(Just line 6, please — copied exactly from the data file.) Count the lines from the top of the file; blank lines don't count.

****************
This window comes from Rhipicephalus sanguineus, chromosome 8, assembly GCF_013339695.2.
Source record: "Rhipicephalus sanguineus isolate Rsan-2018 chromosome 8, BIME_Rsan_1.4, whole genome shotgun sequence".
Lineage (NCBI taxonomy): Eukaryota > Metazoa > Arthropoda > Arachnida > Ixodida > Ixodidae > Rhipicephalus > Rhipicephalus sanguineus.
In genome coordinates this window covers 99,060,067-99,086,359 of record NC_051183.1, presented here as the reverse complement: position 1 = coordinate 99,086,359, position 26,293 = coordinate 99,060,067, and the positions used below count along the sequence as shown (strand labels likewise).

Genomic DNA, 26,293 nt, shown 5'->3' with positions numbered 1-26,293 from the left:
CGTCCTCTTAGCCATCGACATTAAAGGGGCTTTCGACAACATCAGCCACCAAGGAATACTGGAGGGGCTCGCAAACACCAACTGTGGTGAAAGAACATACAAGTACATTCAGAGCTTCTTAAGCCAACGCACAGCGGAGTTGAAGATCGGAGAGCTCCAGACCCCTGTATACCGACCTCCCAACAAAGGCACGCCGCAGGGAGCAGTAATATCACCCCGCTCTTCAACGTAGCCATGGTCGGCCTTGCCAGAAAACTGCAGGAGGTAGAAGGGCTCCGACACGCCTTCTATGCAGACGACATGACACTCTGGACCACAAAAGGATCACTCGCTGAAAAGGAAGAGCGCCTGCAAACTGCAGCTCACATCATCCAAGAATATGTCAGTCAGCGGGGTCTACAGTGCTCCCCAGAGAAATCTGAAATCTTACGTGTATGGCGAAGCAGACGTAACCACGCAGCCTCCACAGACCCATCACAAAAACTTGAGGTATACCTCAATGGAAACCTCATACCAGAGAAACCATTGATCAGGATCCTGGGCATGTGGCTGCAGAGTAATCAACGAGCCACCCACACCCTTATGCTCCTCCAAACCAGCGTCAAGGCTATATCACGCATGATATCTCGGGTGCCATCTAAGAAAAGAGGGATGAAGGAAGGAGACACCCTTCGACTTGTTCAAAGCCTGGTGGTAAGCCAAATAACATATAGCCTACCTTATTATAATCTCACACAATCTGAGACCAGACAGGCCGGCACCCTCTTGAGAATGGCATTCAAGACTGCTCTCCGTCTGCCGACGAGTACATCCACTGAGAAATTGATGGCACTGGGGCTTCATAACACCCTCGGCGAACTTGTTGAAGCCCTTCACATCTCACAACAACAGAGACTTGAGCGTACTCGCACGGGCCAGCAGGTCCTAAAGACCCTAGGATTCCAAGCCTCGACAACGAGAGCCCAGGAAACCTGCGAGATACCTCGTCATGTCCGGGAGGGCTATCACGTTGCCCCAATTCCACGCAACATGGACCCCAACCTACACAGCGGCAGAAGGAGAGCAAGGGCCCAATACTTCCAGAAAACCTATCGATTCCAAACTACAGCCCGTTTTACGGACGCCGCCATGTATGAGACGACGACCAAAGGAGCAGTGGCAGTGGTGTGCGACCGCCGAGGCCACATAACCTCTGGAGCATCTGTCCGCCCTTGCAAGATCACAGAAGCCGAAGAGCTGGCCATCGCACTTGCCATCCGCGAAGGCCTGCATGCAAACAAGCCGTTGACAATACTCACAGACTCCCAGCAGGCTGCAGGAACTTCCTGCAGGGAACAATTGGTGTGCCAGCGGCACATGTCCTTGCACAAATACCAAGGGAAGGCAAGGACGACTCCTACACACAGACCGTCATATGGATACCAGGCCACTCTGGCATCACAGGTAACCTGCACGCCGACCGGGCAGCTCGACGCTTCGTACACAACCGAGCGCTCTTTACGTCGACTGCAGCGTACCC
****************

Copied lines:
CGTCCTCTTAGCCATCGACATTAAAGGGGCTTTCGACAACATCAGCCACCAAGGAATACTGGAGGGGCTCGCAAACACCAACTGTGGTGAAAGAACATACAAGTACATTCAGAGCTTCTTAAGCCAACGCACAGCGGAGTTGAAGATCGGAGAGCTCCAGACCCCTGTATACCGACCTCCCAACAAAGGCACGCCGCAGGGAGCAGTAATATCACCCCGCTCTTCAACGTAGCCATGGTCGGCCTTGCCAGAAAACTGCAGGAGGTAGAAGGGCTCCGACACGCCTTCTATGCAGACGACATGACACTCTGGACCACAAAAGGATCACTCGCTGAAAAGGAAGAGCGCCTGCAAACTGCAGCTCACATCATCCAAGAATATGTCAGTCAGCGGGGTCTACAGTGCTCCCCAGAGAAATCTGAAATCTTACGTGTATGGCGAAGCAGACGTAACCACGCAGCCTCCACAGACCCATCACAAAAACTTGAGGTATACCTCAATGGAAACCTCATACCAGAGAAACCATTGATCAGGATCCTGGGCATGTGGCTGCAGAGTAATCAACGAGCCACCCACACCCTTATGCTCCTCCAAACCAGCGTCAAGGCTATATCACGCATGATATCTCGGGTGCCATCTAAGAAAAGAGGGATGAAGGAAGGAGACACCCTTCGACTTGTTCAAAGCCTGGTGGTAAGCCAAATAACATATAGCCTACCTTATTATAATCTCACACAATCTGAGACCAGACAGGCCGGCACCCTCTTGAGAATGGCATTCAAGACTGCTCTCCGTCTGCCGACGAGTACATCCACTGAGAAATTGATGGCACTGGGGCTTCATAACACCCTCGGCGAACTTGTTGAAGCCCTTCACATCTCACAACAACAGAGACTTGAGCGTACTCGCACGGGCCAGCAGGTCCTAAAGACCCTAGGATTCCAAGCCTCGACAACGAGAGCCCAGGAAACCTGCGAGATACCTCGTCATGTCCGGGAGGGCTATCACGTTGCCCCAATTCCACGCAACATGGACCCCAACCTACACAGCGGCAGAAGGAGAGCAAGGGCCCAATACTTCCAGAAAACCTATCGATTCCAAACTACAGCCCGTTTTACGGACGCCGCCATGTATGAGACGACGACCAAAGGAGCAGTGGCAGTGGTGTGCGACCGCCGAGGCCACATAACCTCTGGAGCATCTGTCCGCCCTTGCAAGATCACAGAAGCCGAAGAGCTGGCCATCGCACTTGCCATCCGCGAAGGCCTGCATGCAAACAAGCCGTTGACAATACTCACAGACTCCCAGCAGGCTGCAGGAACTTCCTGCAGGGAACAATTGGTGTGCCAGCGGCACATGTCCTTGCACAAATACCAAGGGAAGGCAAGGACGACTCCTACACACAGACCGTCATATGGATACCAGGCCACTCTGGCATCACAGGTAACCTGCACGCCGACCGGGCAGCTCGACGCTTCGTACACAACCGAGCGCTCTTTACGTCGACTGCAGCGTACCC